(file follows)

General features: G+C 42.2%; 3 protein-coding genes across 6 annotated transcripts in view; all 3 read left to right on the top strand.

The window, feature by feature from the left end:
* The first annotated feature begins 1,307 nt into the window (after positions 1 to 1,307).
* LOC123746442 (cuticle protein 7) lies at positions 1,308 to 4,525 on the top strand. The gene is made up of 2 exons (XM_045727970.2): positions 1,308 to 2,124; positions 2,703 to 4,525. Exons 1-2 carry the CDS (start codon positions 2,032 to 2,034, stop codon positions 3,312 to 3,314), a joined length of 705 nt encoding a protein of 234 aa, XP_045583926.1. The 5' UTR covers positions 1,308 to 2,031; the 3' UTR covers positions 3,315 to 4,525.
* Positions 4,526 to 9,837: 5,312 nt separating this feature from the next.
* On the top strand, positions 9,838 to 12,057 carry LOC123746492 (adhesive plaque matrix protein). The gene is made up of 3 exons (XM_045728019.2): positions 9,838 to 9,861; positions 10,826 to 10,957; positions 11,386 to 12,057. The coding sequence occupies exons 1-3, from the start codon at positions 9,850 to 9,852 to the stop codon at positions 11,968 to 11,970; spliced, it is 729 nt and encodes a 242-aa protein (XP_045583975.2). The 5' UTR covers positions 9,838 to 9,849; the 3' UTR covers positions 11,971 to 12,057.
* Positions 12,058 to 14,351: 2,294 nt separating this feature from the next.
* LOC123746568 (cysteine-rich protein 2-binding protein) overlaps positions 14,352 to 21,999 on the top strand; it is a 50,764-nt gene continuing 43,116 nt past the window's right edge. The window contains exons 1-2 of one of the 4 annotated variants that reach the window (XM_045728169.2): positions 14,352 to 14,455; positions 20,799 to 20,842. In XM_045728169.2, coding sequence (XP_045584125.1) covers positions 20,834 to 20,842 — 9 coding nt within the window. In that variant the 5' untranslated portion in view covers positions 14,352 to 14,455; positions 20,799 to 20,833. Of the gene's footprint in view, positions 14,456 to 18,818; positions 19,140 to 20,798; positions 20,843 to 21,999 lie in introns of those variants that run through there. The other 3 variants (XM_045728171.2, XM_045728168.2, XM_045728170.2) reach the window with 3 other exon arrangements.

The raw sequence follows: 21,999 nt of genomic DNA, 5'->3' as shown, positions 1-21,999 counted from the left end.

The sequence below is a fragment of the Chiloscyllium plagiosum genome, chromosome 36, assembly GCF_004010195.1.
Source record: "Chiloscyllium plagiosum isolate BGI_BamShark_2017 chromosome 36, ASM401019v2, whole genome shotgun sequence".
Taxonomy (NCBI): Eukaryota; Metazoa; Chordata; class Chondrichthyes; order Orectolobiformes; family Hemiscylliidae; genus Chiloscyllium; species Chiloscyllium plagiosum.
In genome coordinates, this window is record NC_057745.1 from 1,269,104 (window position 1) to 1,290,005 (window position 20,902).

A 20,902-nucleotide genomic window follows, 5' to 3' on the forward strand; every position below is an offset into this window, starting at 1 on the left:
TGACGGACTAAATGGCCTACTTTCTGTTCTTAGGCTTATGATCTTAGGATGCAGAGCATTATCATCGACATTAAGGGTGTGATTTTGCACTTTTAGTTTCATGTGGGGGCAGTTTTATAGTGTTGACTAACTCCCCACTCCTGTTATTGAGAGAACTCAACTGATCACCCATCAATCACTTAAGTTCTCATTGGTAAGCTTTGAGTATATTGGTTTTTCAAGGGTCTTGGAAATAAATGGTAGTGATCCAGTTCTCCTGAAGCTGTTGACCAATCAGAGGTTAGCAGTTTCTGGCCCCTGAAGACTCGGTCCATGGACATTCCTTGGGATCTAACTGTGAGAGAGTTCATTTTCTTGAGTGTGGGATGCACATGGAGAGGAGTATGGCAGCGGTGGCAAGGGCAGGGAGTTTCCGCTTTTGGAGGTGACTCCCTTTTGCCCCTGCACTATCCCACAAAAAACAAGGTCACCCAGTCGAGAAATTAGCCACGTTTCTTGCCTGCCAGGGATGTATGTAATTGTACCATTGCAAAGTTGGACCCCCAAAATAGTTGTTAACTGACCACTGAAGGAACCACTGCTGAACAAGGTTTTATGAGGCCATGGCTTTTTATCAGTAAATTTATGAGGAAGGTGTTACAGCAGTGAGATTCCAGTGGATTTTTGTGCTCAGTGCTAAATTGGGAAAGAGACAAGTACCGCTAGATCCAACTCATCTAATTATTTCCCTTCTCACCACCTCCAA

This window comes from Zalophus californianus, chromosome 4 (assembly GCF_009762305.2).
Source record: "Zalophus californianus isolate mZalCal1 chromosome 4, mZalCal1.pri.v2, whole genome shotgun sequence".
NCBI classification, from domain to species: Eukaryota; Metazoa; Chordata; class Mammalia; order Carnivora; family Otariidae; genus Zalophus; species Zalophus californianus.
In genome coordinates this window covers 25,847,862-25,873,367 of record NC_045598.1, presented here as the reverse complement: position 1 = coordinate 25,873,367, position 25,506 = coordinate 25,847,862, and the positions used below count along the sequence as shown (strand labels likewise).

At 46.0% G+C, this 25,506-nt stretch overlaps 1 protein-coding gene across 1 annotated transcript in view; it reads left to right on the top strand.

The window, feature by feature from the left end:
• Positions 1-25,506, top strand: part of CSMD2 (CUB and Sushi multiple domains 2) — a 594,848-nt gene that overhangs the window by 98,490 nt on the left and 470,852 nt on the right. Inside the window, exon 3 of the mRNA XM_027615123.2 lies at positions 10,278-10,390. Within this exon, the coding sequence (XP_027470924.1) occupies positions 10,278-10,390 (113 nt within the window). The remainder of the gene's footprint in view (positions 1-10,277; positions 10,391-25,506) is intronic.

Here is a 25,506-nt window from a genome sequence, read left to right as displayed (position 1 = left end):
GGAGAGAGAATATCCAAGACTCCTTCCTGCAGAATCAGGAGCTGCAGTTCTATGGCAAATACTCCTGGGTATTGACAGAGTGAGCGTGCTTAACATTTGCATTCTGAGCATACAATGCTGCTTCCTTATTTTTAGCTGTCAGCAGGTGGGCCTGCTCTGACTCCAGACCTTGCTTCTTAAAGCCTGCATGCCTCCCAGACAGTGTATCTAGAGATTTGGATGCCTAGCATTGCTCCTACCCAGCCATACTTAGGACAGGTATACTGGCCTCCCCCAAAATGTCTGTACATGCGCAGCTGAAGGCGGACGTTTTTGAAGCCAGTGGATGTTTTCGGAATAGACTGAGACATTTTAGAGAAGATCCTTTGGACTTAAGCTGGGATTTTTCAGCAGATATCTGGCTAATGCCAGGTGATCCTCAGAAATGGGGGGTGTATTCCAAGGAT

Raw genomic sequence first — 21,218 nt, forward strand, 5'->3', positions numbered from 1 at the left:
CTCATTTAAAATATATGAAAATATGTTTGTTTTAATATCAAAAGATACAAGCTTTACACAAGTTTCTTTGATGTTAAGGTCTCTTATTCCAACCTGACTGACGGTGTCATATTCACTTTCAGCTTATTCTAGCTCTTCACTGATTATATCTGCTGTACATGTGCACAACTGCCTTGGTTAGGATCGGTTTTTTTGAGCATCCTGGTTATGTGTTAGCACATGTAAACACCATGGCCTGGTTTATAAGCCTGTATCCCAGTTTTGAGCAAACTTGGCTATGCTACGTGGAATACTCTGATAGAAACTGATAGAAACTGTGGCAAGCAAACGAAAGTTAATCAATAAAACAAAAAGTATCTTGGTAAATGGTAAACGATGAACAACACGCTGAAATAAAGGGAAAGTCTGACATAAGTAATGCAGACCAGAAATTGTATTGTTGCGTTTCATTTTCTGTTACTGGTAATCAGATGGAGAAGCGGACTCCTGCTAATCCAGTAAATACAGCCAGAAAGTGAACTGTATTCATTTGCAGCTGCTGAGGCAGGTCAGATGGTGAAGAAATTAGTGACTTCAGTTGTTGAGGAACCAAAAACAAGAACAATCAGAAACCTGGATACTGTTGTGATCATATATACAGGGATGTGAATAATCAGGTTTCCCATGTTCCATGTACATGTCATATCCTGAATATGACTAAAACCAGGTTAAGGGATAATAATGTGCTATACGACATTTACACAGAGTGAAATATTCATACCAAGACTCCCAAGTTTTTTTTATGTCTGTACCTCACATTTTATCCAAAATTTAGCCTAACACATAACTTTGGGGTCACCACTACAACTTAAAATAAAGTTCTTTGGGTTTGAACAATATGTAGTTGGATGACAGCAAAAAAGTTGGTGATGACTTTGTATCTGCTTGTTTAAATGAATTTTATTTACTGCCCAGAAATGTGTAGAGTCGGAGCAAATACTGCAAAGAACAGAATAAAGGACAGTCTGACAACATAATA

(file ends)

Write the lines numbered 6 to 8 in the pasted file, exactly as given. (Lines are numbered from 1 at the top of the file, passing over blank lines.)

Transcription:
* On the top strand, positions 9,838 to 12,057 carry LOC123746492 (adhesive plaque matrix protein). The gene is made up of 3 exons (XM_045728019.2): positions 9,838 to 9,861; positions 10,826 to 10,957; positions 11,386 to 12,057. The coding sequence occupies exons 1-3, from the start codon at positions 9,850 to 9,852 to the stop codon at positions 11,968 to 11,970; spliced, it is 729 nt and encodes a 242-aa protein (XP_045583975.2). The 5' UTR covers positions 9,838 to 9,849; the 3' UTR covers positions 11,971 to 12,057.
* Positions 12,058 to 14,351: 2,294 nt separating this feature from the next.
* LOC123746568 (cysteine-rich protein 2-binding protein) overlaps positions 14,352 to 21,999 on the top strand; it is a 50,764-nt gene continuing 43,116 nt past the window's right edge. The window contains exons 1-2 of one of the 4 annotated variants that reach the window (XM_045728169.2): positions 14,352 to 14,455; positions 20,799 to 20,842. In XM_045728169.2, coding sequence (XP_045584125.1) covers positions 20,834 to 20,842 — 9 coding nt within the window. In that variant the 5' untranslated portion in view covers positions 14,352 to 14,455; positions 20,799 to 20,833. Of the gene's footprint in view, positions 14,456 to 18,818; positions 19,140 to 20,798; positions 20,843 to 21,999 lie in introns of those variants that run through there. The other 3 variants (XM_045728171.2, XM_045728168.2, XM_045728170.2) reach the window with 3 other exon arrangements.